The index-description input value must contain at least a type attribute. Other attributes may be necessary, depending on the index type.

type can be one of the following values:

  • persistent: persistent index
  • fulltext: fulltext index (deprecated from ArangoDB 3.10 onwards)
  • geo: geo index, with one or two attributes

fields is an array of attribute paths, containing the document attributes (or subattributes) to be indexed. Some indexes allow using only a single path, and others allow multiple. If multiple attributes are used, their order matters.

If an attribute path contains an [*] extension (e.g. friends[*].id), it means that the index attribute value is treated as an array and all array members are indexed separately. This is possible with persistent indexes.

storedValues: in indexes of type persistent, additional attributes can be stored in the index. These additional attributes cannot be used for index lookups or for sorting, but they can be used for projections. This allows an index to fully cover more queries and avoid extra document lookups. Non-existing attributes are stored as null values inside storedValues. The maximum number of attributes in storedValues is 32. It is not possible to create multiple indexes with the same fields attributes and uniqueness but different storedValues attributes. That means the value of storedValues is not considered in index creation calls when checking if an index is already present or needs to be created. In unique indexes, only the attributes in fields are checked for uniqueness, but the attributes in storedValues are not checked for their uniqueness.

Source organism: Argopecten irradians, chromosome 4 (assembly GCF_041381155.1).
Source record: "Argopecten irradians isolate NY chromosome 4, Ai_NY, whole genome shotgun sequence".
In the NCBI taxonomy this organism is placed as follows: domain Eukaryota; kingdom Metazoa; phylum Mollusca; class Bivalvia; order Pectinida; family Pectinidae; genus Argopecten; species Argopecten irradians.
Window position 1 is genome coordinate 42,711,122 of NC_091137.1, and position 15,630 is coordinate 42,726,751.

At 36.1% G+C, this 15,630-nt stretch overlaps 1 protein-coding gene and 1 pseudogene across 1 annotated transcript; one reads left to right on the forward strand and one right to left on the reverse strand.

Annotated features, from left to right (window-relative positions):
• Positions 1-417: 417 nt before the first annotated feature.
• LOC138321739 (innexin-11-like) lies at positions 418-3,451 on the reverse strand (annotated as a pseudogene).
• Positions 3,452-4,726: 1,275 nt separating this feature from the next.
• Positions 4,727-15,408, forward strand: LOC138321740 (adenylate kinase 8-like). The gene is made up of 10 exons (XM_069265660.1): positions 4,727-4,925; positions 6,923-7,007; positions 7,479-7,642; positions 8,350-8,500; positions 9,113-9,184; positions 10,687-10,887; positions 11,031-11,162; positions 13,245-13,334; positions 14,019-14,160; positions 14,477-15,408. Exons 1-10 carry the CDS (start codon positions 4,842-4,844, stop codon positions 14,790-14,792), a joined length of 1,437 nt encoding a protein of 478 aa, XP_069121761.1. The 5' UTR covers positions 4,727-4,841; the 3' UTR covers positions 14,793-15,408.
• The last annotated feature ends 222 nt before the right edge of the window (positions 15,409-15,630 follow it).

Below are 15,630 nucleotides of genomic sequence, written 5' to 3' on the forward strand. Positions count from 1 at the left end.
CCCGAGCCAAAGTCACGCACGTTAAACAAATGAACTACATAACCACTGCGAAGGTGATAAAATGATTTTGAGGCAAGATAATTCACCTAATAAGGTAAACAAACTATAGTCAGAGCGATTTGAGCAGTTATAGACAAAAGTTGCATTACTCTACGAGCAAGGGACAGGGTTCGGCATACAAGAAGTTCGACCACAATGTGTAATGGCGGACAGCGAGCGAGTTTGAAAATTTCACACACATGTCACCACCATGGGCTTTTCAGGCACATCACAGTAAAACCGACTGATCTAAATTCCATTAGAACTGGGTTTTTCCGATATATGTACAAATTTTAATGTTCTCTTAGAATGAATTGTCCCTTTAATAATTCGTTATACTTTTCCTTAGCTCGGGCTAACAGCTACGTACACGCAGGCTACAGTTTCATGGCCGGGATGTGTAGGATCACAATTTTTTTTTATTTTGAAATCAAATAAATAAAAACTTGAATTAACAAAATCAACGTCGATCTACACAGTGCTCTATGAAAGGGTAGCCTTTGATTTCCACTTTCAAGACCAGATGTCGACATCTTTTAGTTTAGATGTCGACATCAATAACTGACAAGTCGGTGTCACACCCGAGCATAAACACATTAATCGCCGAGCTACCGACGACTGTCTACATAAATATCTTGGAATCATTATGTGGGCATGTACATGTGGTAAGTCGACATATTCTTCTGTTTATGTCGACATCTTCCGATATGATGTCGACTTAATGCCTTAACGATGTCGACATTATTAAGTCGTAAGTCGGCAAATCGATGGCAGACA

name can be a string. Index names are subject to the same character restrictions as collection names. If omitted, a name will be auto-generated so that it is unique with respect to the collection, e.g. idx_832910498.